HOLLY, CHARLES H

Charles H. HOLLY, assessor of Greene township, a former member of the advisory board of that township, formerly and for years a teacher in the schools of this county, now living on his well kept farm in Greene township, was born in that township and has lived there the greater part of his life, the exception being a few years during which he made his home in Kentucky, where he for some time owned a farm. Mr. HOLLY was born on November 18, 1860, and is a son of Elnathan and Magdalene ( KINSEY ) HOLLY, the latter of whom was born at Dayton, Ohio. Elnathan HOLLY was born in Mahoning county, Ohio, a son of Henry Wadsworth HOLLY, a farmer and a native of Connecticut, and was early trained to the vocation of black smithing. As a young man he came to Indiana and was for some time engaged in farming- and black smithing in Wells county, but later came down into Jay county and bought a farm of forty acres in Greene township, where he established his home and where he spent the remainder of his life. He and his wife were the parents of seven children, of whom two are living, the subject of this sketch having a brother, Emerson HOLLY. Charles H. HOLLY grew up on the farm, completed his schooling in the old normal school at Portland and began teaching school, a vocation he followed for twelve years, continuing to farm during the summers. In 1894 he went to Kentucky, where he bought a hundred acre farm and where he remained until 1899, when he returned to Jay county. Two years later he returned to Kentucky, where he remained a couple of years, at the end of which time he came back to Jay county and has since resided on his farm of fifty-eight acres in Greene township, though for some time past he has not been actively engaged in farming. Mr. HOLLY is a Democrat and has for years taken an active interest in local political affairs. He served for some time as a member of the township advisory board and is now assessor for the township. He and his wife are members of the Christian church and for thirty-five years he has been a member of the Independent Order of Odd Fellows and is a past noble grand of that order. Charles H. HOLLY has been thrice married. On March 1, 1893, he was united in marriage to Minnie PEEK, a daughter of Robert PEEK. She died in 1898 and he later married Eva ROSS, a daughter of David ROSS, who died in 1907, after which he married Mary M. RAMSEY, a daughter of Isaac RAMSEY. Mr. and Mrs. HOLLY have a pleasant home in Greene township and take an interested part in the general social activities of the community in which they live, their home being on rural mail route No.1 out of Portland. SOURCE: Milton T. Jay, M.D., History of Jay County Indiana, Historical Publishing Co., Indpls. 1922, Vol. II, pp.171-172. Transcribed by Eloine Chesnut.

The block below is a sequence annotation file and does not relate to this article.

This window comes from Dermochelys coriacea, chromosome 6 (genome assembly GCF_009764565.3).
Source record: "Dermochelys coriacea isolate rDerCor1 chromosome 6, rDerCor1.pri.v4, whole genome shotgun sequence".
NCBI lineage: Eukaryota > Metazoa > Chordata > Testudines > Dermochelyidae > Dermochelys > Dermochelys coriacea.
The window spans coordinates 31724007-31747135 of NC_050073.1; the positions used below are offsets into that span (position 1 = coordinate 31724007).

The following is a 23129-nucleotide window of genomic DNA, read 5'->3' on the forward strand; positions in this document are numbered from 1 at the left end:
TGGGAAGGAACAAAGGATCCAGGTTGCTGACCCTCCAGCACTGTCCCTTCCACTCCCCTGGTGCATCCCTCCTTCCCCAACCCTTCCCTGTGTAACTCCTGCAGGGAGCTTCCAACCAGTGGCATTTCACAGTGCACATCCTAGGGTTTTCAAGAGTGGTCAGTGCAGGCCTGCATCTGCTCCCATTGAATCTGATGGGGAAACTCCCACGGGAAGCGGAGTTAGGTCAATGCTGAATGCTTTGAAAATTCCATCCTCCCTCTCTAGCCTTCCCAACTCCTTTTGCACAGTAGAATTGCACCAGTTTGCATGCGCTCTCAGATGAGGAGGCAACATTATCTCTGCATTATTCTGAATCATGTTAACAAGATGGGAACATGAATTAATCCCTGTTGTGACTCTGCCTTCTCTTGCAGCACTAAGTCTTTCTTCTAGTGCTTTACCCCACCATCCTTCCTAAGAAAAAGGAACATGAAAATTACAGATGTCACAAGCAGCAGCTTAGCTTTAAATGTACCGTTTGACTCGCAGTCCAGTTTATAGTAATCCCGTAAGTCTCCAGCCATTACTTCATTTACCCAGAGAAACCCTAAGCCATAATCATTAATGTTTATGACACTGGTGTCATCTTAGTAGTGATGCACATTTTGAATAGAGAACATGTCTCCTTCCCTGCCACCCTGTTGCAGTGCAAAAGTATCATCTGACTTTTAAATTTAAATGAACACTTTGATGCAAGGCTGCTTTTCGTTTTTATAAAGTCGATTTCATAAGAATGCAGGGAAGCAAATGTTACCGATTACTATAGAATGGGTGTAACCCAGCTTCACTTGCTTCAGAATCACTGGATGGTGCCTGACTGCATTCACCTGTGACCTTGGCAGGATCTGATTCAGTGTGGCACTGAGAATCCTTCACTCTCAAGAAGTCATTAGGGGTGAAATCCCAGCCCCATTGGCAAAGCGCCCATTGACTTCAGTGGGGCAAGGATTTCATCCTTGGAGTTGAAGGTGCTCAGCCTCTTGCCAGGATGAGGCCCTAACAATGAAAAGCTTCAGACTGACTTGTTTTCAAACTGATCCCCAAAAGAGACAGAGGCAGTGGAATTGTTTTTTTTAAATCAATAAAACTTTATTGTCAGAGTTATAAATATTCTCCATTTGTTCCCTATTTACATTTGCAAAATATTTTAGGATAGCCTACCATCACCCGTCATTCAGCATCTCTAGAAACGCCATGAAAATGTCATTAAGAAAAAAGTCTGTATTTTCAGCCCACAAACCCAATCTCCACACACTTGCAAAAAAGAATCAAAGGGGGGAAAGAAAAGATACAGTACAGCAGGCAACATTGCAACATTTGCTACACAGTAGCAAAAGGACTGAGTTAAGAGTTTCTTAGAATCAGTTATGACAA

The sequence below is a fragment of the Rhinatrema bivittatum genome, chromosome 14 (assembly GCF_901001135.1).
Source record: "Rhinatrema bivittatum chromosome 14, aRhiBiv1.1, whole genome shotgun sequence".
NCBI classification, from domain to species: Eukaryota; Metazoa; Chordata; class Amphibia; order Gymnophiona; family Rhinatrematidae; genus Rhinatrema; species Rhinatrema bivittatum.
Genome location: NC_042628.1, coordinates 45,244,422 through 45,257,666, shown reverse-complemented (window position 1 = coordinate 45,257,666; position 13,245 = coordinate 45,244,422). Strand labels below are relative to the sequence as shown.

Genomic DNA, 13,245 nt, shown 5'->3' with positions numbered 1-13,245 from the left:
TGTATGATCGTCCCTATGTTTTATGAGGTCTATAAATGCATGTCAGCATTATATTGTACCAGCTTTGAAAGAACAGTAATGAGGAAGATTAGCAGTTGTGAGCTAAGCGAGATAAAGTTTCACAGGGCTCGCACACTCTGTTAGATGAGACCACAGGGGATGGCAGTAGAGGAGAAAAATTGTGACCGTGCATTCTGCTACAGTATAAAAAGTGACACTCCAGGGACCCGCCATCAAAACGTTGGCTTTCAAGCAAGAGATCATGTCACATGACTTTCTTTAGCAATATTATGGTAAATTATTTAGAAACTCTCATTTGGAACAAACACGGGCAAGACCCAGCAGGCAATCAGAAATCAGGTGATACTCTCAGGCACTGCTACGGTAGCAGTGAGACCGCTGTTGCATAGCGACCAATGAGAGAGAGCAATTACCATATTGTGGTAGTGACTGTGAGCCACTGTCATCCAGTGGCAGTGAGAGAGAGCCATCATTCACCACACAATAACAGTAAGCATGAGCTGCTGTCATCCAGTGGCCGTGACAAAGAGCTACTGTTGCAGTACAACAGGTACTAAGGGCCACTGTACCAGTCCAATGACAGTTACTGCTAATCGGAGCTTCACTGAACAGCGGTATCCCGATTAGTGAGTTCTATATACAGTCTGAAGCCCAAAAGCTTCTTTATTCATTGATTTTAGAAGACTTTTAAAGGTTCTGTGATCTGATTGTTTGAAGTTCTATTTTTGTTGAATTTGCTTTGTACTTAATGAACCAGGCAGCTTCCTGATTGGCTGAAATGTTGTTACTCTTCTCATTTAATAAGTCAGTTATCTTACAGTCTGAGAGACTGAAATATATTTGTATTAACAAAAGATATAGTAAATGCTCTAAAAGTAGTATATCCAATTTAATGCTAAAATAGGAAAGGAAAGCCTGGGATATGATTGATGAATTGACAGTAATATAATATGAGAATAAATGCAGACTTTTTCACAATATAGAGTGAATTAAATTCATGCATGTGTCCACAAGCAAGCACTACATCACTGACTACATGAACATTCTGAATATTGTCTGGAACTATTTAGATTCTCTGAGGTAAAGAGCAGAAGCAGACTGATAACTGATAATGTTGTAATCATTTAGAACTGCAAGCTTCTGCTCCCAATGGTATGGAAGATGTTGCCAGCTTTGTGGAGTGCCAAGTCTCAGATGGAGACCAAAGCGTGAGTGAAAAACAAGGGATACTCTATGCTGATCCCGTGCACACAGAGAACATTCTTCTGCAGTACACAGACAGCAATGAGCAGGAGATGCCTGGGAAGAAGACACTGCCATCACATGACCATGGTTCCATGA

HOLMES, CHESTER

Chester HOLMES, trustee of Greene township and a well known and substantial farmer, stockman and landowner of that township, was born in Greene township, a member of one of the pioneer families there, and has resided there nearly all his life, the exception being a short period during the years of his young manhood which he spent in the West. Mr. HOLMES was born on May 2, 1883, and is a son of Frank and Mary ( BOUSMAN ) HOLMES, the latter of whom was born in the neighboring county of Randolph, in this state. Frank HOLMES was born in Darke county, Ohio, and was but a lad when his parents, James and Catherine HOLMES, came with their family over into Indiana and settled on a pioneer farm in Wayne township, this county, among the early settlers of that section, the first of the present considerable HOLMES connection in this county to locate here. James HOLMES was a Virginian by birth, born in historic old Rockbridge county, that state, and was a wagon maker by trade, a vocation he followed for some time after he came to this county, maintaining a wag-on shop on his farm in Wayne township, and was thus of much service to his pioneer neighbors in the early days when the neighborhood wagon shop was an essential feature of the industrial life of the community. Frank HOLMES grew to manhood on that farm and after his marriage established his home on a farm of forty-five acres he owned in Greene township and there spent his last days, his death occurring in 1899. His widow survived until 1904. They were the parents of four children, the subject of this sketch having had three sisters. Cora E., Gertrude and Sallie R. (deceased). Chester HOLMES was sixteen years of age when his father died. He completed his schooling in the neighborhood schools and remained with his widowed mother until her death, after which he took a prospecting trip through the West, but at the end of a year returned to this county and resumed his place on the farm, where he has since resided, having established his home there after his marriage. In addition to his general farming Mr. HOLMES gives considerable attention to the raising of live stock, particularly the breeding of pure bred Poland China hogs, and feeds out about 100 head of hogs a year. He is a Democrat and has been serving as township trustee since 1918. He is a member of the local lodge of the Loyal Order of Moose at Portland. On February 29, 1912, Chester HOLMES was united in marriage to Bertha BOUGHMAN, daughter of William and Elizabeth ( FRITZINGER ) BOUGHMAN. Mr. and Mrs. HOLMES have a pleasant home on rural mail route No. 7 out of Portland and take an interested part in the general social activities of the community in which they live. SOURCE: Milton T. Jay, M.D., History of Jay County Indiana, Historical Publishing Co., Indpls. 1922, Vol. II, pp.282-283. Transcribed by Eloine Chesnut.